Are you ready for retirement?

Margery D. Rosen wrote an insightful article addressing the dream life that we baby boomers looked forward to living.  The article is titled, “Can you afford your Dream Life?”  I would like to expand on her thoughts.

Your financial freedom starts with a plan … a written plan.  As you do consider writing a plan, how do you spend your money now?  If you don’t know, for one week, keep a journal.  After that, developing a basic spending plan will be more realistic and goals more attainable.

A compliment to that plan is a commitment to basic money management strategies.  As you consider your spending choices, be smart with your decisions and consider the long term consequences of the decisions you make in your 50’s and 60’s.

While many of us don’t want to admit we need help with this, we do.  Hiring a financial planner is a good starting point regardless of your financial situation.  Most employees have a 401k plan at work, so pick up the phone and call your 401k provider or plan sponsor.  A basic consultation should be part of the benefit.  They can help you take a look at your current financial house and help project what money you need, to live the lifestyle of your hopes and dreams.  While not always a pleasant reality check, start this process early so that by the time you are blowing at your candles on your 65th birthday cake, you will know how to embrace retirement living.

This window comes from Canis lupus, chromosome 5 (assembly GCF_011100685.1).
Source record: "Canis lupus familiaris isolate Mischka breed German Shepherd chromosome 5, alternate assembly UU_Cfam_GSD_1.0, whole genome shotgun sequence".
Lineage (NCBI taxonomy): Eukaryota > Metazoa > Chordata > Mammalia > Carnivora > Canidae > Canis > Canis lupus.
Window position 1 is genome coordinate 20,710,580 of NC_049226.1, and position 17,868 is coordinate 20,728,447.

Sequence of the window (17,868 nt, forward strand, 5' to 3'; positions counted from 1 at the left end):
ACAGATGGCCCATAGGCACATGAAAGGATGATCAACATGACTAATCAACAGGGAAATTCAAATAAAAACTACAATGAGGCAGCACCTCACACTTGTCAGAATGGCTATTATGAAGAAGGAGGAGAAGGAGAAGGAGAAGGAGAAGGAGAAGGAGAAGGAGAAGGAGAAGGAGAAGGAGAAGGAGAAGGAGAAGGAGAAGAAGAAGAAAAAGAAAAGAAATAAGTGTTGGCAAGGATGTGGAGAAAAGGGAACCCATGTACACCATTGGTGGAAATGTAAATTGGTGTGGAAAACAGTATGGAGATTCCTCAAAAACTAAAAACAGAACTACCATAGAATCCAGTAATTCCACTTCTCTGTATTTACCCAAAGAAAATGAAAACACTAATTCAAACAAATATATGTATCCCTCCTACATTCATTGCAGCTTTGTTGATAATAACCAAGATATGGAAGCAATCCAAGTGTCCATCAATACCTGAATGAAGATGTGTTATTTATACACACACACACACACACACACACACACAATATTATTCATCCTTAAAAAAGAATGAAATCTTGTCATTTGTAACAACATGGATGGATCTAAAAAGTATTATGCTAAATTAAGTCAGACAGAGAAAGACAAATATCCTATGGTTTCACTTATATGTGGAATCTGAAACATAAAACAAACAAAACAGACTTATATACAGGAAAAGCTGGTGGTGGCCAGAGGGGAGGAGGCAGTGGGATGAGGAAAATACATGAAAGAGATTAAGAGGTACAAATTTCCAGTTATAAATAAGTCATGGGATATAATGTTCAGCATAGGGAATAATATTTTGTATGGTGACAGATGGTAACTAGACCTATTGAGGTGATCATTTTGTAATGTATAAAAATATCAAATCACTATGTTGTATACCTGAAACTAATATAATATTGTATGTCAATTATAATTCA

Once you are on a fixed retirement income, your standards of living will be based on the decisions made in your work life.  So take the first step, be gentle with yourself, but do get started with developing a basic spending and savings plan.


One thought on “Are you ready for retirement?

  1. That is a question that will vary depending on your personal financial information. For most, the Roth would probably be the best vehicle, because of the lower fee structure and the tax-free distributions available after age 59 and a half. However, there are situations in which the 403(b) is also an appropriate vehicle. That is a situation that you should talk to a personal financial advisor so that you can review your overall goals and financial situation and then make an informed decision. It also depends on what funds are available in each. If there are better-suited fund choices in the 403(b) portfolio, then perhaps maxing out the 401-k to the employer’s matching portion is good, then investing the rest into the 403(b) for a more suitable return.Many questions are fairly easy to answer here, but this one requires too much personal information to be given over the internet.

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